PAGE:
- What ‘Fandom’ is and how your brand can take steps to manufacture it.
- Some examples of brands that nail Fandom – Freitag, Salesforce, Refinery 29
- Even ‘boring’ brands can create amazing fan experiences
Everybody loves a good story. But the narratives that really build fandom, start relationships and make passionate advocates, are epics; they’re worlds in their own right.
Westeros…a Cinematic Universe… The Premier League…an expansive footballing universe with the hopes, dreams, and pain pent up within each and every team (see Netflix documentary Sunderland til’ I die a team in the lower leagues). Each of these worlds can house multiple stories, incidents, and characters. They are where fandom happens.
As brands, we can emulate the level of fandom achieved in sports and entertainment and create our own worlds. We can create ‘brandscapes’ where our products and services form characters in the story, the real output is emotion, and the heroes are customers. If we can capture the imagination of consumers, appeal to their emotions, over time, we stand to gain.
Currently leading this charge are content-rich, ambitious companies with visions way beyond their ‘product’: Apple sells a design lifestyle, Netflix offers a world of video content, Nike represents a goal of self-improvement. And behind each of these is a holistic approach to experience that encompasses customer experience, digital experiences, and live experiences.
Leading brands build a consistent image, through experiences.
The key to building convincing, engaging brand worlds is giving consumers an emotional experience, over time. Not a fleeting moment of eye-contact across a crowded room, but a true romance. Not a bit of banter in the bar queue, but a lasting friendship.
Storytelling through live experiences offers amazing opportunities to enhance emotions. Nothing fires our neurotransmitters quite like real-life encounters. Oxytocin is released by human interaction and makes us build close bonds and affinity. Dopamine helps us remember –crucial for branding– and it’s released when a good story finds a resolution.
What kind of experiences?
So, who’s doing it well? Let’s start at home for me, that’s Zurich, Switzerland.
Swiss brand Freitag manufacture accessories from recycled truck tarpaulins. Each bag (or laptop holder, wallet etc.) is unique and bears the marks of wear in its previous incarnation. Freitag makes the most of this heritage, for example, their flagship shop is housed in a 26m tall stack of 17 shipping containers, in the city’s industrial quarter.
Another Freitag store has just opened, offering customers the opportunity to create their own bag, cutting and punching away on machinery. Once they fancy a change, they can ‘SWAP’ it in the company’s ‘Tinder-style bag exchange’ app. So, Freitag customers take on a role in the production and exchange of goods, they invest their own energy in creating something. They become a hero in that Freitag story.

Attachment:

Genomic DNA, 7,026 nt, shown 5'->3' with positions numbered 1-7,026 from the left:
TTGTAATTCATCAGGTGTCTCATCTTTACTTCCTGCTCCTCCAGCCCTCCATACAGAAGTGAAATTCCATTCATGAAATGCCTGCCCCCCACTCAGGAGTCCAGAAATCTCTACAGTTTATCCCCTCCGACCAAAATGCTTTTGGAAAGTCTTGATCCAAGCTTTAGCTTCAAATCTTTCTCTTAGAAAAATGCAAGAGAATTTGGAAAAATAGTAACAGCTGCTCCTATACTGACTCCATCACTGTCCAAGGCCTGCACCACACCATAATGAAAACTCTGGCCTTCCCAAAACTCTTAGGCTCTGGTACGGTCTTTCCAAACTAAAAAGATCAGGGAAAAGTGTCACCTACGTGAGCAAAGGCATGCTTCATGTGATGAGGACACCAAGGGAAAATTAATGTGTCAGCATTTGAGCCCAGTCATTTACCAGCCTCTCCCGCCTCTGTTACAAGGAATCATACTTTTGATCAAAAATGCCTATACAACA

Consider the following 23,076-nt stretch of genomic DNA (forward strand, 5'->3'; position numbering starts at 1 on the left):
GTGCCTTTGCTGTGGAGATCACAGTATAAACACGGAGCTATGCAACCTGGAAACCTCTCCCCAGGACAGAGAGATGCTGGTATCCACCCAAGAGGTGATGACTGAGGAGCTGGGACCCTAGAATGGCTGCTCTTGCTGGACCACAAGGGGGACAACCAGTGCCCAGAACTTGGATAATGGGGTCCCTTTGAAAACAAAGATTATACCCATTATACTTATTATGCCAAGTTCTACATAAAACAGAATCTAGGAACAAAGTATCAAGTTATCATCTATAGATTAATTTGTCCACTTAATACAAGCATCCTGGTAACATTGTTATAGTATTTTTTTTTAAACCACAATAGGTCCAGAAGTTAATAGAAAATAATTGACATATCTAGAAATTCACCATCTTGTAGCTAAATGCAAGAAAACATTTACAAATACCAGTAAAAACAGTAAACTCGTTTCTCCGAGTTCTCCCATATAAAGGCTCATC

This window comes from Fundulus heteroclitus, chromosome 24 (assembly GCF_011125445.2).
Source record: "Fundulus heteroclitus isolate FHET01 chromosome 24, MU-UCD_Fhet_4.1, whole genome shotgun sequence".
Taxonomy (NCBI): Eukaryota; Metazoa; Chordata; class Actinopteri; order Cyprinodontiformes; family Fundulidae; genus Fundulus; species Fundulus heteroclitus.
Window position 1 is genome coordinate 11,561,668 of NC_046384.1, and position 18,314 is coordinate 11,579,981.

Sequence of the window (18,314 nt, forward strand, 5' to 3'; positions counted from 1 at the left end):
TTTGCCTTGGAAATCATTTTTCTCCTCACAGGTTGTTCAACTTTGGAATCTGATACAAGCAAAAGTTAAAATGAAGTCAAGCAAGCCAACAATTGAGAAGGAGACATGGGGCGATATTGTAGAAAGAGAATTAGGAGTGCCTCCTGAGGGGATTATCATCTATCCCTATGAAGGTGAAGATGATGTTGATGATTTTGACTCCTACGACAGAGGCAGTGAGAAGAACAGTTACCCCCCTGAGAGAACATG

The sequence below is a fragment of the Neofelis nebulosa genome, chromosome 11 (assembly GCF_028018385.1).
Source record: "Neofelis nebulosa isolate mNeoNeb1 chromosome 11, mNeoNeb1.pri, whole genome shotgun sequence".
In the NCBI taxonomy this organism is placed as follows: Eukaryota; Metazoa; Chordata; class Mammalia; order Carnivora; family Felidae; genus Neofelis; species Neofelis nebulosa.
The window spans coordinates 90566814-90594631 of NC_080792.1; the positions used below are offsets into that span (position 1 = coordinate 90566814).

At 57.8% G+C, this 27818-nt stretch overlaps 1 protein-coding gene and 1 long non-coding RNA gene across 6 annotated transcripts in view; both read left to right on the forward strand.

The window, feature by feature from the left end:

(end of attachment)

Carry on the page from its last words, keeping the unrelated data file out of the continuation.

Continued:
With experiences spanning the digital-physical divide, each adds to the strong brand story of industrial heritage, individual creation, and re-use. This is beyond just adding in-store activations to a brand, it’s about creating always-on experiences that enhance the brand story and connect to customers on a physical, and emotional level.
But does this work on a global scale, for digital-first brands?
Here let’s defer to cloud-software giant Salesforce, who have managed to create a frenetic atmosphere at their annual Dreamforce events. Attending Dreamforce is like reaching the end-of-level boss for Salesforce users, which 170,000 of them do every year.
But their flagship festival is just one pillar in an experience strategy that works all the way down the funnel. Traveling workshops upskill marketers around the world, whilst encouraging uptake of Salesforce products. Account people will befriend you on your journey to becoming a client – before, during and after events.
Salesforce even offers an online suite of marketing courses, available to all. The Trailhead branding entices you with characters and a mountain landscape that evolves with the seasons. Users get scout-like badges as they progress on a learning expedition. It’s empowering, rewarding, and tells a great story.
Frankly, if a software as dry as a CRM system can tell a great story, then anyone can.
These interactions with the brand don’t feel like one-offs, but part of an ongoing relationship. They build trust and affinity that will result in that rarest of things – dedicated brand advocates.
Other brands go for a less sales-y approach and use events to drive kudos.
Refinery 29 convert their online readership into offline engagement in their ‘29 Rooms’ pop-up. Billed as ‘an immersive world of cause, culture, and creativity’, these events capitalize upon (or contribute to) the trend of pop-up museums (Ice Cream Museum, Pizza Museum). For their youth audience, the opportunity to spend time surrounded by their favorite brand, and share it online, is a dream come true.
Freitag, Salesforce, Refinery 29 – these brands couldn’t be more different apart from two things. One: they’re bloody successful. And two: they begin their marketing strategy from an ‘experience-first’ perspective. They emphasize human interactions, community, and emotion.
When a client approaches us with a brief for a standalone pop-up or party, we say no. But we use the approach as an opportunity to begin a conversation about how we can create a lasting brand platform for them. A story arc with emotion as an output, and consistency as a deliverable, all driven by next-generation experiences.